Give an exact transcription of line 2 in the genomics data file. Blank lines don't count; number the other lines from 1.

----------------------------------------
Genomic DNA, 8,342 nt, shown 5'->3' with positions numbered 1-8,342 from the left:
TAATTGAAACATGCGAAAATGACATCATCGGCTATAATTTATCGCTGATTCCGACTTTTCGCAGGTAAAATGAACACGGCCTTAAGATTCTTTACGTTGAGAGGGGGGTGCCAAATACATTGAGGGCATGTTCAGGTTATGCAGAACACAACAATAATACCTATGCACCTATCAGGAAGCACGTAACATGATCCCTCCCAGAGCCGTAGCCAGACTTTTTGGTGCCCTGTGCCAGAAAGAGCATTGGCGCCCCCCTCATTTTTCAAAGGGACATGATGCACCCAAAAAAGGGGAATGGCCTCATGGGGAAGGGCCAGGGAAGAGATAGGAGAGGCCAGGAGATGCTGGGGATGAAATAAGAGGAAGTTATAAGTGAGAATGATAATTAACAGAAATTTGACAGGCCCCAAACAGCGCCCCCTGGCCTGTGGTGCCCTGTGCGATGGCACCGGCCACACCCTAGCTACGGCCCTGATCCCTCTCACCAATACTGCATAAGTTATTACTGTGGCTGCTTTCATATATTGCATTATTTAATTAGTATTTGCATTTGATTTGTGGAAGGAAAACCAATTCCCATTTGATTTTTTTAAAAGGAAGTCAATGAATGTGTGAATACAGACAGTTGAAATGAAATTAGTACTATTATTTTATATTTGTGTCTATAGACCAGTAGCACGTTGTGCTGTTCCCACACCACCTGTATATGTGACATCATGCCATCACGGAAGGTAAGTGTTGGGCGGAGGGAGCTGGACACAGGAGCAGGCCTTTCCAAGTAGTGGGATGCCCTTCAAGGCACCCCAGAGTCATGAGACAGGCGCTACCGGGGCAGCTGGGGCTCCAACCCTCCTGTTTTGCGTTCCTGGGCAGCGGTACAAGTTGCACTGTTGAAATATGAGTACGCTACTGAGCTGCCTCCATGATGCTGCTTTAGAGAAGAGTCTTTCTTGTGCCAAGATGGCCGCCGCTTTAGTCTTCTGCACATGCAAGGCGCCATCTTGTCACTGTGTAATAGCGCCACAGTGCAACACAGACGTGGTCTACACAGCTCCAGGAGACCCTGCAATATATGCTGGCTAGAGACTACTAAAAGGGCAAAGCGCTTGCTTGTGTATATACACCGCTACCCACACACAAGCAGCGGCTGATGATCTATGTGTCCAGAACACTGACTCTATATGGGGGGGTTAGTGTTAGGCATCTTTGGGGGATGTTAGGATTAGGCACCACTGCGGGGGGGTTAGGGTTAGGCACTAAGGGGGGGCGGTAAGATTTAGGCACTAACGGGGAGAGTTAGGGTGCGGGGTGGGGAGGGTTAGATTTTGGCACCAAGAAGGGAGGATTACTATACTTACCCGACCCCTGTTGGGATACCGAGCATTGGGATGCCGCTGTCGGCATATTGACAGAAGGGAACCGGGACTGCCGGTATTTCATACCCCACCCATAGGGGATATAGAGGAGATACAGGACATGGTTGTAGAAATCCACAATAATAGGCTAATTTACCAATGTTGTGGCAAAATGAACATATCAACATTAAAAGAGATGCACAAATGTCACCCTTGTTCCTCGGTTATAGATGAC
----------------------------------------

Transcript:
TAATTGAAACATGCGAAAATGACATCATCGGCTATAATTTATCGCTGATTCCGACTTTTCGCAGGTAAAATGAACACGGCCTTAAGATTCTTTACGTTGAGAGGGGGGTGCCAAATACATTGAGGGCATGTTCAGGTTATGCAGAACACAACAATAATACCTATGCACCTATCAGGAAGCACGTAACATGATCCCTCCCAGAGCCGTAGCCAGACTTTTTGGTGCCCTGTGCCAGAAAGAGCATTGGCGCCCCCCTCATTTTTCAAAGGGACATGATGCACCCAAAAAAGGGGAATGGCCTCATGGGGAAGGGCCAGGGAAGAGATAGGAGAGGCCAGGAGATGCTGGGGATGAAATAAGAGGAAGTTATAAGTGAGAATGATAATTAACAGAAATTTGACAGGCCCCAAACAGCGCCCCCTGGCCTGTGGTGCCCTGTGCGATGGCACCGGCCACACCCTAGCTACGGCCCTGATCCCTCTCACCAATACTGCATAAGTTATTACTGTGGCTGCTTTCATATATTGCATTATTTAATTAGTATTTGCATTTGATTTGTGGAAGGAAAACCAATTCCCATTTGATTTTTTTAAAAGGAAGTCAATGAATGTGTGAATACAGACAGTTGAAATGAAATTAGTACTATTATTTTATATTTGTGTCTATAGACCAGTAGCACGTTGTGCTGTTCCCACACCACCTGTATATGTGACATCATGCCATCACGGAAGGTAAGTGTTGGGCGGAGGGAGCTGGACACAGGAGCAGGCCTTTCCAAGTAGTGGGATGCCCTTCAAGGCACCCCAGAGTCATGAGACAGGCGCTACCGGGGCAGCTGGGGCTCCAACCCTCCTGTTTTGCGTTCCTGGGCAGCGGTACAAGTTGCACTGTTGAAATATGAGTACGCTACTGAGCTGCCTCCATGATGCTGCTTTAGAGAAGAGTCTTTCTTGTGCCAAGATGGCCGCCGCTTTAGTCTTCTGCACATGCAAGGCGCCATCTTGTCACTGTGTAATAGCGCCACAGTGCAACACAGACGTGGTCTACACAGCTCCAGGAGACCCTGCAATATATGCTGGCTAGAGACTACTAAAAGGGCAAAGCGCTTGCTTGTGTATATACACCGCTACCCACACACAAGCAGCGGCTGATGATCTATGTGTCCAGAACACTGACTCTATATGGGGGGGTTAGTGTTAGGCATCTTTGGGGGATGTTAGGATTAGGCACCACTGCGGGGGGGTTAGGGTTAGGCACTAAGGGGGGGCGGTAAGATTTAGGCACTAACGGGGAGAGTTAGGGTGCGGGGTGGGGAGGGTTAGATTTTGGCACCAAGAAGGGAGGATTACTATACTTACCCGACCCCTGTTGGGATACCGAGCATTGGGATGCCGCTGTCGGCATATTGACAGAAGGGAACCGGGACTGCCGGTATTTCATACCCCACCCATAGGGGATATAGAGGAGATACAGGACATGGTTGTAGAAATCCACAATAATAGGCTAATTTACCAATGTTGTGGCAAAATGAACATATCAACATTAAAAGAGATGCACAAATGTCACCCTTGTTCCTCGGTTATAGATGAC